Small 50-ml. spirits bottles have become outlawed in Massachusetts due to a public policy resulting in a major litter problem. Now, the beverage alcohol industry is pushing back. “The government has taken a pass on this,” says says Bob Mellion, executive director and general counsel for the Massachusetts Package Store Association (MPSA). “The industry is going to step in, and that’s the way we are addressing the issue. We’re hoping we lead by example.”
Miniature 50-ml. spirits bottles have been in the crosshairs of Massachusetts’ legal system for years. Known as “nips” in the Bay State, sales of the small bottles have been banned in several communities as government officials blame them for a littering dilemma. “They’re trying to solve the problem with a thing that is the least cause of it—and they’re not solving the problem,” says Mark Ferreira, owner of John’s Liquor Store in Falmouth, Massachusetts.
The MPSA is spearheading an industry response to tackle this statewide littering problem, which includes plastic bottles, fast food and candy wrappers, paper and plastic cups, napkins, and cigarette butts. Partnering with Keep America Beautiful, retailers are joining forces with industry wholesalers and producers to sponsor cleanups . “We’re going to help finance a national public campaign in partnership with Keep America Beautiful to initiate a Massachusetts campaign aimed at attacking litter,” says Mellion. “The state is not going to do it, and municipalities can’t do it, either.”
But officials in the Cape Cod tourist town of Falmouth recently voted to ban nips beginning in October 2021, stating that the small bottles are often disposed of on the ground, posing a littering problem. “What’s going to be next?” Ferreira says. “It’s not going to do any good. People are just going to drink 200-mls. They will probably ban those next. Then it will be the pint size. They should have just enforced the litter laws.”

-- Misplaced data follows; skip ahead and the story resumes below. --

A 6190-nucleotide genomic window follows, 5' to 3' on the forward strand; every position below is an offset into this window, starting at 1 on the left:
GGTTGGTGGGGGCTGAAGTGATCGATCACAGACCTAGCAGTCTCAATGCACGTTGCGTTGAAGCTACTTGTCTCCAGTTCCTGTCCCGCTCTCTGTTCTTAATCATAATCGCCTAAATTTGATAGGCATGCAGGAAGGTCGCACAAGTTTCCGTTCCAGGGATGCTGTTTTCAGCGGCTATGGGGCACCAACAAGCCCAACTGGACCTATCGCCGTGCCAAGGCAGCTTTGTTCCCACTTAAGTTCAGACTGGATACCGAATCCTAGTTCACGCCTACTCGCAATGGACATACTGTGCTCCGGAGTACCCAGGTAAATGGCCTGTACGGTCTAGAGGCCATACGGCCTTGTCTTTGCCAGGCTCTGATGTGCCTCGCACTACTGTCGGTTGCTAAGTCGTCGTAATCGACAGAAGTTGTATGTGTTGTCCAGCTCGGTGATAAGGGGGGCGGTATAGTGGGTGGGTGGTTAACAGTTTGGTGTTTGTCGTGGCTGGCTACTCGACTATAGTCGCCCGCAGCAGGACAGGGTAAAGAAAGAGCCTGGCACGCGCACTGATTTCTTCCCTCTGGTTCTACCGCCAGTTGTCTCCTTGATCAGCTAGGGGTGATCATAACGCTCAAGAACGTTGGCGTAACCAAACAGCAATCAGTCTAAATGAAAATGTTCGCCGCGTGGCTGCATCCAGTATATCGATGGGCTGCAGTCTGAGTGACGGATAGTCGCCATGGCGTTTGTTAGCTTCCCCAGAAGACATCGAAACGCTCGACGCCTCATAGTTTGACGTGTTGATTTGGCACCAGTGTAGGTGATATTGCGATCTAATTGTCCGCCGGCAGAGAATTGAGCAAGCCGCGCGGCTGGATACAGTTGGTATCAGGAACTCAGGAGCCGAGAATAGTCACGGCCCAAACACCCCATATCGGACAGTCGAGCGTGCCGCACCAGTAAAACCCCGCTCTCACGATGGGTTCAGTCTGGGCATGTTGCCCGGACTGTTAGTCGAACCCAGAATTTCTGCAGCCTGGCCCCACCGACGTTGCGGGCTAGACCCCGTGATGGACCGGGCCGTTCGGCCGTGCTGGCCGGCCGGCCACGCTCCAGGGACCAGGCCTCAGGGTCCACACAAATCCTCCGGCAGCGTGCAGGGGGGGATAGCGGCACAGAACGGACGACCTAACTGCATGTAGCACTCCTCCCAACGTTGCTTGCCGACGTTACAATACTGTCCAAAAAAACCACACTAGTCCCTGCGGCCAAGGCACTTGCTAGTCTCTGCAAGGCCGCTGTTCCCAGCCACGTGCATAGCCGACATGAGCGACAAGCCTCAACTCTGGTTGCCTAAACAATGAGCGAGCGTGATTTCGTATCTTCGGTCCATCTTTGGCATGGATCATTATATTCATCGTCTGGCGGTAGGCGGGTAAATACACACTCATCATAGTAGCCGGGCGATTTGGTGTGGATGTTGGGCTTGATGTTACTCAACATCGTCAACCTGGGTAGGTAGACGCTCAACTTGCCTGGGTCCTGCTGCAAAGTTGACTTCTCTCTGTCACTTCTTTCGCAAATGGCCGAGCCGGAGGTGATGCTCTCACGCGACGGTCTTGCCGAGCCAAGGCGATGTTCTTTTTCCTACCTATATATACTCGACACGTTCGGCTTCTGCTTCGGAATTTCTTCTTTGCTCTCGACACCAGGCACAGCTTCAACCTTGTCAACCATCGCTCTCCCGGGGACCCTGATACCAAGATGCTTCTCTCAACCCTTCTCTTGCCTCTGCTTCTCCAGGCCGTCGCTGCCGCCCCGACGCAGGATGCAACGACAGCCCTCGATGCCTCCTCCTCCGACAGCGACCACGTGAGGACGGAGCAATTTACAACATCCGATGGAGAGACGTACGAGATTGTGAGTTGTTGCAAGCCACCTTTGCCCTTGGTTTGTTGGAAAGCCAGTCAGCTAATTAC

Like A Tasting
The best-selling nips at John’s are Fireball cinnamon whisky ($1), Smirnoff flavored vodka ($1), and Baileys cream liqueur ($3). Patrón Tequila ($7) is also a popular option. “The ban is really kind of sad because in a tourist town like Falmouth, we sell a lot of nips,” Ferreira says. “They want to come in and try this and try that. Producers keep the prices on nips down low so people will try them like a tasting.”
Elsewhere in Massachusetts, miniature bottles are banned in Chelsea, and Attleboro officials are considering outlawing them. “We’re doing a cleanup in November in Attleboro as our first attack at this,” Mellion says. “There’s a ton of litter out there. We’re looking to address the litter problem itself, to educate and fill the resource void. Municipalities and the state are so strapped for revenue, it’s going to be up to business to fill the void, and we are going to do it.”
Massachusetts’ littering problem stems, the retailers say, from the apparent shortfalls of the Pay-As-You-Throw policy, which encouraged removal of trashcans in towns, cities, and public parks. Mellion says that if people don’t see a trash can to throw a piece of garbage away, they’ll probably just toss it on the ground. “The convenience of throwing away stuff is gone,” he says.